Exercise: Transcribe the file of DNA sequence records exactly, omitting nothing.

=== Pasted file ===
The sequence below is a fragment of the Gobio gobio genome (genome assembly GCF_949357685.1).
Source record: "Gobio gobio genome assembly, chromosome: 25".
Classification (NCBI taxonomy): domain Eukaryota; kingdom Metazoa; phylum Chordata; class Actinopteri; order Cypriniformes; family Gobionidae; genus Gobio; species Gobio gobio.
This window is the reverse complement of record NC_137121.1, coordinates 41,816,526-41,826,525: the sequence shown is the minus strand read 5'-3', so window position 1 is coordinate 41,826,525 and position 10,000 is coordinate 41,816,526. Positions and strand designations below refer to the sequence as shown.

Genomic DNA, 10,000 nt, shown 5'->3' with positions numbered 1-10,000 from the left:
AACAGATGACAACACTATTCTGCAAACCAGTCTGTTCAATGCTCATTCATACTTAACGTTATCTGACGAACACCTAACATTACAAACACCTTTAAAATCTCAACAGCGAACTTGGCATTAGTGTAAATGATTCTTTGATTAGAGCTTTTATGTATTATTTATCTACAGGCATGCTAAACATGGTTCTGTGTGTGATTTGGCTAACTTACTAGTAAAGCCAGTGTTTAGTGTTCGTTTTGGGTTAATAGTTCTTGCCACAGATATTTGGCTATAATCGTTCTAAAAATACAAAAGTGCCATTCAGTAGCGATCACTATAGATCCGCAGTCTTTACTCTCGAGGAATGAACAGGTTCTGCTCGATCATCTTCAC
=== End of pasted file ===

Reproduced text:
The sequence below is a fragment of the Gobio gobio genome (genome assembly GCF_949357685.1).
Source record: "Gobio gobio genome assembly, chromosome: 25".
Classification (NCBI taxonomy): domain Eukaryota; kingdom Metazoa; phylum Chordata; class Actinopteri; order Cypriniformes; family Gobionidae; genus Gobio; species Gobio gobio.
This window is the reverse complement of record NC_137121.1, coordinates 41,816,526-41,826,525: the sequence shown is the minus strand read 5'-3', so window position 1 is coordinate 41,826,525 and position 10,000 is coordinate 41,816,526. Positions and strand designations below refer to the sequence as shown.

Genomic DNA, 10,000 nt, shown 5'->3' with positions numbered 1-10,000 from the left:
AACAGATGACAACACTATTCTGCAAACCAGTCTGTTCAATGCTCATTCATACTTAACGTTATCTGACGAACACCTAACATTACAAACACCTTTAAAATCTCAACAGCGAACTTGGCATTAGTGTAAATGATTCTTTGATTAGAGCTTTTATGTATTATTTATCTACAGGCATGCTAAACATGGTTCTGTGTGTGATTTGGCTAACTTACTAGTAAAGCCAGTGTTTAGTGTTCGTTTTGGGTTAATAGTTCTTGCCACAGATATTTGGCTATAATCGTTCTAAAAATACAAAAGTGCCATTCAGTAGCGATCACTATAGATCCGCAGTCTTTACTCTCGAGGAATGAACAGGTTCTGCTCGATCATCTTCAC